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Patience of a Saint

Steps away from the lush site with which he fell in love, a new museum in Marrakech celebrates the work and life of iconic designer Yves Saint Laurent.


The entrance of the museum features red brick in a woven pattern reminiscent of fabric threads.

If you’ve been to Marrakech, you’ve undoubtedly visited the widely lauded and highly recommended Jardin Majorelle—the botanical garden and artist retreat established by French Orientalist painter Jacques Majorelle, which the late Yves Saint Laurent and his partner, Pierre Bergé, bought in 1980 to save from development. Majorelle created the space to provide a respite from the heat, dust and intense energy of the Ochre City; and the refurbished gardens and painter’s studio do just that. Currently, the area is a construction zone, but in late 2017, the fruits of much labor will be unveiled: the Musée Yves Saint Laurent Marrakech (it will coincide with the opening of another, the Musée Yves Saint Laurent Paris, in hiscouture house on Avenue Marceau).

A consummate traveler, Saint Laurent was inspired by Japan, India, Russia, China and Spain, but fewplaces held a spot in his heart like Morocco—the country he visitedevery year to design his haute couturecollections. While he was arguablyone of the most prolific and influentialdesigners of the 20th century, hewas also the only one of his time to systematically archive his work.

The result is a library of thousandsof sketches, photos, costumes and objects that will be on display.

Both museums expect to attract fashion and art lovers, and hope to appeal to a larger audience lookingto discover the work of this premier artist. The Marrakech location is a work of art in itself, thanks to Paris-based architecture and design firm Studio KO, which also has an office in Marrakech.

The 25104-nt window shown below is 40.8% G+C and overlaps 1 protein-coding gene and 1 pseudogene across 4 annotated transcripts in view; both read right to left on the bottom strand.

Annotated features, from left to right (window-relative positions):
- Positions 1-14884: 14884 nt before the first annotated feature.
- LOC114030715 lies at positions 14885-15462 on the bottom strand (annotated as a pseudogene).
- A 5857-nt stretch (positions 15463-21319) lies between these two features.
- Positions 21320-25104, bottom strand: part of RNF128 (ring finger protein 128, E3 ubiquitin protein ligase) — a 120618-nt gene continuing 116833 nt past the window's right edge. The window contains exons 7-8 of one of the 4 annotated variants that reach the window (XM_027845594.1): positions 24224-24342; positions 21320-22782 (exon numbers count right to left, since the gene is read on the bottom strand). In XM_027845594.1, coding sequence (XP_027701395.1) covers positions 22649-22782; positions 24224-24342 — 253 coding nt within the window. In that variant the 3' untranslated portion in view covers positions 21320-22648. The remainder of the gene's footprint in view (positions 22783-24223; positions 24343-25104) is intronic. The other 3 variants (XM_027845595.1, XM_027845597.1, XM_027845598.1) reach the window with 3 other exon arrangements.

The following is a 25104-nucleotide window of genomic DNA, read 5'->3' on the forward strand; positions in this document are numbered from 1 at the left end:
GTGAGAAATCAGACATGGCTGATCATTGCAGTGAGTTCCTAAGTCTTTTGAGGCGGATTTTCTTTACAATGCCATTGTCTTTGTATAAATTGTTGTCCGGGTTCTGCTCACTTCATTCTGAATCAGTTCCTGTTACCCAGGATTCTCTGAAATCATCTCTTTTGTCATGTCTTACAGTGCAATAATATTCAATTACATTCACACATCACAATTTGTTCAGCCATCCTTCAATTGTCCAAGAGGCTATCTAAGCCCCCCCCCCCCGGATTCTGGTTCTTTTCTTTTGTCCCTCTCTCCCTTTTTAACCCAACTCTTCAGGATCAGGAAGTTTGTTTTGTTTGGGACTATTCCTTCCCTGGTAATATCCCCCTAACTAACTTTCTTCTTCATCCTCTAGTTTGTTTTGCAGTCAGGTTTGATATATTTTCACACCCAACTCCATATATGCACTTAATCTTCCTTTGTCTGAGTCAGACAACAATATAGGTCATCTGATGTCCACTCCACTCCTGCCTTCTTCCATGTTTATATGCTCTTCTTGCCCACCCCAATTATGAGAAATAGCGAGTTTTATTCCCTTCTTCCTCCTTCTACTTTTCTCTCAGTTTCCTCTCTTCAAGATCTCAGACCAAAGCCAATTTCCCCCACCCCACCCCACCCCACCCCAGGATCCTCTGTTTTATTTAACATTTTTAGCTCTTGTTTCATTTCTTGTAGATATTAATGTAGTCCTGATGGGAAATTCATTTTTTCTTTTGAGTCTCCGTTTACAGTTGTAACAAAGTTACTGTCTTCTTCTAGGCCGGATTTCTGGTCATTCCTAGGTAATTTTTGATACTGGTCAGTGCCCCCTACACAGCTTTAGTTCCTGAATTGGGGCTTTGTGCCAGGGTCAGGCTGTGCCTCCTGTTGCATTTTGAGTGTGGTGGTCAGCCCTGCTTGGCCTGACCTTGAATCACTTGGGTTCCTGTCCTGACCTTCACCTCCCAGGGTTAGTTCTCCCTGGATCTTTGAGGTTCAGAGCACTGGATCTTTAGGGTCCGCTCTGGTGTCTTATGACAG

Karl Fournier and Olivier Marty of Studio KO 

The building will cover more than 4,000 square meters and will house several rotating permanent displays that will be overseen by ChristopheMarti, plus a space for temporary exhibitions, an auditorium, a cafe, a library and a bookshop.

The uniquely modern take on Marrakech’s most prominent feature—the red sandstone buildings of the Medina, a UNESCO World Heritage Site—smartly arranges red brick in a pattern meant to evoke the weaving of thread, one of many references to the heritage of fashion contained within. Similarly, interiors suggest the sensuality and smoothness of the lining of a couture garment.

As Studio KO explains, the design “succinctly mixes two universes [that] we hold dear and know particularly well: Morocco and fashion.”

The museum was funded and supported by the Fondation Pierre Bergé-Yves Saint Laurent—a public organization founded to support conservation of the heritage of haute couture garments, exhibitions and institutions that support contemporary arts. Since Saint Laurent and Bergé bought Jardin Majorelle to rescue it, “it feels perfectly natural 50 years later to build a museum dedicated to his oeuvre,” says Bergé, “which was so inspired by this country.”